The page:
Surgeons are keeping an eye on an alternative procedure to repair the ulnar collateral ligament (UCL) at the elbow. It is referred to as a "primary repair" and is still in an experimental phase for professional athletes. Dr. George Paletta, who performed the surgery on former Cardinals reliever Seth Maness last year, believes it could replace Tommy John surgery because of the shorter rehab time. In place of a graft reconstruction of the UCL, the injured ligament is preserved and repaired to the bone. So far, with a smaller sample of (mostly younger) patients, the doctor reports a high success rate. However, earlier studies demonstrate that the procedure may necessitate a selection process that excludes older athletes with ligament damage that is not limited to either end of the UCL.
As for the shoulder …
If you take a look at the list of MLB injuries at any given time, the majority of players dealing with shoulder issues are bound to be pitchers. Just as with the elbow, repetitive motion at high velocity can make surrounding tissues vulnerable. With extreme ranges of motion and rapid deceleration added to the equation, as they are with pitching, the shoulder is at risk. Less than ideal mechanics can also set the stage for breakdown. Whether impingement syndrome, rotator cuff strains/tears, a torn labrum, or tears of the joint capsule, all are unfortunately fairly commonplace.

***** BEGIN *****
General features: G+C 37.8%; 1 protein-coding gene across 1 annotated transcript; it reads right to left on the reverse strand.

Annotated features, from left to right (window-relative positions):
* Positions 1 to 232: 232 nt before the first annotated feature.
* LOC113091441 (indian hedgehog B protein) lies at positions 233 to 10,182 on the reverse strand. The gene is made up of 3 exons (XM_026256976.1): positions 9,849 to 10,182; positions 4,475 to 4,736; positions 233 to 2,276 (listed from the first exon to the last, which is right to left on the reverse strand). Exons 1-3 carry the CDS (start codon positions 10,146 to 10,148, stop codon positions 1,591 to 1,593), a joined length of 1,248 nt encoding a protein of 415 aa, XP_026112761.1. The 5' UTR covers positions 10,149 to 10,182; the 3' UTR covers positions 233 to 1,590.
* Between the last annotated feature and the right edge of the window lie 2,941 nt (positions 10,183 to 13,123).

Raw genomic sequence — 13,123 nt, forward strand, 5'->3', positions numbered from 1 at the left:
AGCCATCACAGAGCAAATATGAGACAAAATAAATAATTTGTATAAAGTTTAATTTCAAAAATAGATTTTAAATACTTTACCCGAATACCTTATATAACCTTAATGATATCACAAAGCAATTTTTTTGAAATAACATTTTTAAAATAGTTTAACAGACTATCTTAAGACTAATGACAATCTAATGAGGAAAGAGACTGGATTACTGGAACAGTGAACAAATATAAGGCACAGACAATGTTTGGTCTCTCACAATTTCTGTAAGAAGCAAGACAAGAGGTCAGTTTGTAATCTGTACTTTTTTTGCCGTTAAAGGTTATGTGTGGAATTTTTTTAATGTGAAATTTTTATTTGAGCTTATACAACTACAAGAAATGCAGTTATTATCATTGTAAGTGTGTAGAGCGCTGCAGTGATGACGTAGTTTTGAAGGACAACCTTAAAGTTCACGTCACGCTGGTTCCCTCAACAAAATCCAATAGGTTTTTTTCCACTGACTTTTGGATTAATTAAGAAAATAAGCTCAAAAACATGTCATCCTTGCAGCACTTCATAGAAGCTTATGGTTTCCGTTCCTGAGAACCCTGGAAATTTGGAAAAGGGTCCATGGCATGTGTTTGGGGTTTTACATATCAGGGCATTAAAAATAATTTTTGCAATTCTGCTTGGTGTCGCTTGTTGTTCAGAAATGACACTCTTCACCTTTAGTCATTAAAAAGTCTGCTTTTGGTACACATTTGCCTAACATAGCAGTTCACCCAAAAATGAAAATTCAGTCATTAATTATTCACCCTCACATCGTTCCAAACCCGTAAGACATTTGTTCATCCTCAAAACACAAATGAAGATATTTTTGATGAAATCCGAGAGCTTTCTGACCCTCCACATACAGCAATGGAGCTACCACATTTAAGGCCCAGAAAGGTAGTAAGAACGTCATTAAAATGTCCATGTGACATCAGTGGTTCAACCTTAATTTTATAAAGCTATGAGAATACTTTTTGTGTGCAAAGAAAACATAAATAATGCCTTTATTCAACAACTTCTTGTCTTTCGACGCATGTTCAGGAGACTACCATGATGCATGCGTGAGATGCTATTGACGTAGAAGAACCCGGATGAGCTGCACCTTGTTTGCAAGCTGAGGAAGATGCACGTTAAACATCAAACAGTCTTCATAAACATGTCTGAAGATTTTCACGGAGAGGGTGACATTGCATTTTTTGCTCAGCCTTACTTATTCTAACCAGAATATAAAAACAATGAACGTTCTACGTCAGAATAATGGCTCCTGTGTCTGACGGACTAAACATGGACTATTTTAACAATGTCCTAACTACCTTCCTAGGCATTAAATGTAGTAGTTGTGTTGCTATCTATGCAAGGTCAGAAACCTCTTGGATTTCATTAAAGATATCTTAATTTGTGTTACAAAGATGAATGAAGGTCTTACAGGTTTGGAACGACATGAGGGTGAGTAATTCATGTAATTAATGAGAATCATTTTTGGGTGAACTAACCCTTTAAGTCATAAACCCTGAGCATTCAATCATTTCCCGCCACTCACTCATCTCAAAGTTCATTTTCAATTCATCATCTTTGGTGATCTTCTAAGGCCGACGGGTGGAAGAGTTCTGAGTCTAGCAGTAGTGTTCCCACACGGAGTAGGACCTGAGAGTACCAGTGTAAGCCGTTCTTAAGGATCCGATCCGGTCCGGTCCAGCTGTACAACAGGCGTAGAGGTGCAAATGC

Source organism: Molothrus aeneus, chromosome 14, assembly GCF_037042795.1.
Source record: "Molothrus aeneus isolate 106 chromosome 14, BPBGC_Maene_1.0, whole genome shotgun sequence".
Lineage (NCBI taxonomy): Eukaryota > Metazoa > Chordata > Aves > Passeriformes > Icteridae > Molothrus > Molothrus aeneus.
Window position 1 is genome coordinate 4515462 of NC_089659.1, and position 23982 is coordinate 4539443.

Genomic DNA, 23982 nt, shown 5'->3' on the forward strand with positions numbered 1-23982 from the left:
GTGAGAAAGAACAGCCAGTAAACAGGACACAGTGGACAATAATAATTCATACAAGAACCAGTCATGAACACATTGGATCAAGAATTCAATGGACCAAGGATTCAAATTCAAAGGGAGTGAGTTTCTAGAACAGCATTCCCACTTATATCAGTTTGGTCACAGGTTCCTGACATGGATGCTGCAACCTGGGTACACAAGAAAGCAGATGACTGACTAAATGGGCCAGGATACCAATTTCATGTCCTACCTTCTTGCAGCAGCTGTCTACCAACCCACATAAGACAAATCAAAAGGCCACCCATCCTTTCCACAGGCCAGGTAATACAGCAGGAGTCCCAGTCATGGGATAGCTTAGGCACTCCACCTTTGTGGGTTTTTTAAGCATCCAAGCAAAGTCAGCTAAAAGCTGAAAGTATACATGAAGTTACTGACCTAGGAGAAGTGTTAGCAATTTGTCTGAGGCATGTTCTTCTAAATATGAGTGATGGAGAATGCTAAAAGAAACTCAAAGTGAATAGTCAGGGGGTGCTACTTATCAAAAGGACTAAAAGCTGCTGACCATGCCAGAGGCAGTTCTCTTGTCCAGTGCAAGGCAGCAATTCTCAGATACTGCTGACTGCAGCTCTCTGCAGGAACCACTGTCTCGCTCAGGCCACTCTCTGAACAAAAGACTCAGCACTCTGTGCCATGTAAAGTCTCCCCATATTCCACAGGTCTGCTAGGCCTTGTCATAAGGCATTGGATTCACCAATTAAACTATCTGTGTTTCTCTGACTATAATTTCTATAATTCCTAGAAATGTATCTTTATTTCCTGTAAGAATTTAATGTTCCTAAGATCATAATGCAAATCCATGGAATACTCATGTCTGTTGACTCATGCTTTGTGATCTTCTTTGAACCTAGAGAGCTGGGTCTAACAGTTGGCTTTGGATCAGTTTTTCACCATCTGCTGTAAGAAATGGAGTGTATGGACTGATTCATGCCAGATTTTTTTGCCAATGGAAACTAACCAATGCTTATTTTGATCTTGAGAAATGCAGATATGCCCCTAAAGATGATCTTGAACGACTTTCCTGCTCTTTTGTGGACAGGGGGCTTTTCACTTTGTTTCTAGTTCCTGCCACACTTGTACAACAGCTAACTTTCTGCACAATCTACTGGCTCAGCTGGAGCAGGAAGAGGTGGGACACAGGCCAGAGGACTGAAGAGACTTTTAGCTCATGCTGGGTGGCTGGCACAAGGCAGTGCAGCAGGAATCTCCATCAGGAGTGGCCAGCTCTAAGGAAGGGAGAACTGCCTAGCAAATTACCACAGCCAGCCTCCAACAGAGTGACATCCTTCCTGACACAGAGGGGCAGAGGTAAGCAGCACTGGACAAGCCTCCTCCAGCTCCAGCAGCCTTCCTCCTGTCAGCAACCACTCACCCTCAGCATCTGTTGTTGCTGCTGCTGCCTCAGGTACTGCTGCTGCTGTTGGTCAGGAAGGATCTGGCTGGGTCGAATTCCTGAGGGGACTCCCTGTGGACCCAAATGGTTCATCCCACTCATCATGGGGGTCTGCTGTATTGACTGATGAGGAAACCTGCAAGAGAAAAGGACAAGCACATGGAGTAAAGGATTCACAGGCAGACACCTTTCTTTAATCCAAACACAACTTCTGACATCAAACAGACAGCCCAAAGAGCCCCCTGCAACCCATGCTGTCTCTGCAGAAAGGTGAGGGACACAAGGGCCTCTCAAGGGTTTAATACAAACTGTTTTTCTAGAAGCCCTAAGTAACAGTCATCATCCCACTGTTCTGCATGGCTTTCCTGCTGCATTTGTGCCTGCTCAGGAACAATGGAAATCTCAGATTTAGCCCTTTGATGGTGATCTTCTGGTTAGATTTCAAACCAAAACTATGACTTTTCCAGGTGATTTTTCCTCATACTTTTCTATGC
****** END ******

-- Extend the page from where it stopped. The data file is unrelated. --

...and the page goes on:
The Pitching Motion
At the end of the cocking phase of pitching, the pitcher's shoulder is at its maximum degree of external (outward) rotation. Though 90 degrees of outward rotation is considered normal for most of us, pitchers have a good deal more motion into this plane (consequently, many have more limited internal (inward) rotation than is classically "normal").
For a thorough but basic understanding of pitching mechanics take a look here. If you'd like to scroll through a comprehensive medical review correlating mechanics during specific phases of pitching with injury, this article provides more detail.
During the movement of external rotation, the head of the humerus glides forward, putting stress on the front (anterior) of the joint capsule and the ligaments. These are the restraints that provide joint stability. When a pitcher moves forcefully to his end range of outward rotation with his elbow at shoulder height, these structures are stressed to their limits. This can cause injury.
A pitching shoulder that has anterior instability creates undue stresses on the rotator cuff tendons (and the bursa in that region). This creates inflammation or ultimately tears.
Weak rotators – lead to impingement, as they no longer serve to effectively position the humeral head and keep it from riding upward. Other muscle imbalances at the shoulder girdle also predispose to inflammatory conditions and impingement syndrome. Impingement then puts the cuff tendons at risk.
The labrum is a fibrocartilagenous structure that deepens the socket of the shoulder, providing additional stability while also enabling the motion this ball and socket joint requires for function. If the labrum is torn, the resulting instability can cause the shoulder to sublux or dislocate.
Abby Sims is a licensed physical therapist with vast experience evaluating and treating orthopedic, sports and dance injuries. Follow her on Twitter @abcsims